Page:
The world is yet to see the worst of the COVID-19 outbreak in India, a Kiwi expert says, with case numbers spiralling out of control - and deaths soon to follow.
In the past month, the world's second-most populous nation has gone from recording a couple of hundreds deaths a day to nearly 3000, with some estimates that figure could be five to 10 times too small.
Over the same time frame, the daily confirmed number of infections has risen from 50,000 to more than 300,000 - surpassing the US outbreak at its worst, and also likely an underestimate. That figure has doubled in just two weeks, suggesting in two weeks' time the official daily death toll could be twice what it is now.
"It's terrible to watch," University of Auckland disease modeller Shaun Hendy told The AM Show on Tuesday.
"The high case numbers we're seeing now are going to translate into a number of fatalities in the coming weeks, so we've not seen the worst yet."
As recently as February experts were left scratching their heads as to why India - a poor and crowded nation - hadn't been hit hard by the virus. India lifted many of its restrictions around the same time as case numbers fell to about 10,000 a day - the equivalent of New Zealand recording about 36 cases a day.
Implementing a nationwide lockdown as strict as New Zealand's was isn't really an option though, said Dr Hendy.
"They don't have great options there - it is very difficult to manage a lockdown. Many people simply can't stay at home - they live hand-to-mouth, so a lockdown isn't a great option. They're really looking to vaccine suppliers and the world can't make vaccines fast enough at the moment."
While India makes most of the world's vaccines, it simply can't keep up with the virus right now.
"It's going to be very grim to watch things play out over the next few weeks to a month," said Dr Hendy, whose work on the pandemic last year at research centre Te Pūnaha Matatini was honoured with the Prime Minister's Science Prize for 2020.
"It's quite possible we could see India heading towards one of the highest fatality rates in the world."
The Indian variant, B.1.6.7, has been dubbed the 'double mutant' because it contains two key mutations scientists fear could help the virus spread faster, escape vaccines and cause worse illness.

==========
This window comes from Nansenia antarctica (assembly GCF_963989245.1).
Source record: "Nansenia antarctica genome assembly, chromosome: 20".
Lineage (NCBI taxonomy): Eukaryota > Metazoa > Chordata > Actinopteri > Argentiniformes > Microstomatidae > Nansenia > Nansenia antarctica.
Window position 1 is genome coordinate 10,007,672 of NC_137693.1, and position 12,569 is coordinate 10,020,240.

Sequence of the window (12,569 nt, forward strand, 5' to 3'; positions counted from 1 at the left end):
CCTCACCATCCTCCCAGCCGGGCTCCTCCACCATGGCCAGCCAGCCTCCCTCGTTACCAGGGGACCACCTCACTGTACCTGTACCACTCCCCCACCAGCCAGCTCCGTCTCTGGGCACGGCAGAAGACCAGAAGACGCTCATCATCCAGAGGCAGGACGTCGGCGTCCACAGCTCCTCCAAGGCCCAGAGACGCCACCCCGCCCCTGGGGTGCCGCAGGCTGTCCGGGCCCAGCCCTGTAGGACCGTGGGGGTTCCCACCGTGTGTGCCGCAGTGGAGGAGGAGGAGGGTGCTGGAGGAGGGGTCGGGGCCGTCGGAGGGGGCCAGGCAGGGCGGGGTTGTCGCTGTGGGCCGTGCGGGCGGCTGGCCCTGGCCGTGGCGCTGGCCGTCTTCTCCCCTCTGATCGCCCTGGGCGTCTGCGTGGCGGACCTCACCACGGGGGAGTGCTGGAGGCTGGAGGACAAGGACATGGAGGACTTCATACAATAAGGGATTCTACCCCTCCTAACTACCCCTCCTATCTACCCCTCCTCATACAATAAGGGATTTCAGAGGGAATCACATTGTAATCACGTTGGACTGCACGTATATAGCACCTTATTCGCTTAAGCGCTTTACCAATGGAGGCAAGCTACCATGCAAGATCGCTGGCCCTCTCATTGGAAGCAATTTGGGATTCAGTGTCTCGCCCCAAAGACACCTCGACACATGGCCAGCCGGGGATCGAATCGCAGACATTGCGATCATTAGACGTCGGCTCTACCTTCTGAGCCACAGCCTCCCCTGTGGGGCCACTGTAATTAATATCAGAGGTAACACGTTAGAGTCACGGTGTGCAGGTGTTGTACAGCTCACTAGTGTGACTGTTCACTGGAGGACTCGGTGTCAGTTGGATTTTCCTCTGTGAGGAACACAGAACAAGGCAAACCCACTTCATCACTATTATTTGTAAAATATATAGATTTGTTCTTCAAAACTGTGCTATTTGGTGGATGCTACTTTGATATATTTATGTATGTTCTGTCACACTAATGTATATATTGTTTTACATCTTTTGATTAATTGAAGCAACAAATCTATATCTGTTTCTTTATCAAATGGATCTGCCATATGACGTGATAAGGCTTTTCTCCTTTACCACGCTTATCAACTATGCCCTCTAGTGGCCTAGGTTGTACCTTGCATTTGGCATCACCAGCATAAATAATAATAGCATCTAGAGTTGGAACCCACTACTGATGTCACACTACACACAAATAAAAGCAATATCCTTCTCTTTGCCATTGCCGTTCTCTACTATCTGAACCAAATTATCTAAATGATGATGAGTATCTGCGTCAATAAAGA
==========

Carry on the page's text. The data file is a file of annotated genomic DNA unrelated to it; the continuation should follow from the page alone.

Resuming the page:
One mutation, E484Q, is similar to those seen in the South African and Brazilian variants of the virus, while the other - L452R - can also be found in the California variant dubbed "the devil" by one of the researchers who uncovered it.
"There's a lot of uncertainty, particularly around the variant that they're dealing with at the moment," said Dr Hendy. "We don't know as much about this variant. It has some of the changes that we've seen in some of the other dangerous variants around the world, but it's unclear to the extent to which that variant is driving the problems, or the way that people are responding to the outbreak."
Dr Hendy expects the ban on arrivals from India, set to expire on Thursday, to be extended. On the day the ban was announced, India reported 126,000 new cases and 685 deaths. The former figure has nearly tripled, and the latter is now more than four times bigger.
"I think we're going to have to extend that travel ban for the time being. We were seeing people getting infected on the way to the airport or getting their test. We were seeing something like 10 percent of arrivals with an infection - that indicates they were probably picking it up during their travel, and so we'd be putting people at risk by opening that travel bubble again."
If the Government doesn't extend the ban, from Thursday people arriving from India will enter specific managed isolation facilities set aside for those coming from high-risk countries, defined as any with positivity rates of 5 percent or higher on arrival.
Only citizens and their immediate family members will be allowed in, which in addition to India will include Brazil, Pakistan and Papua New Guinea at first.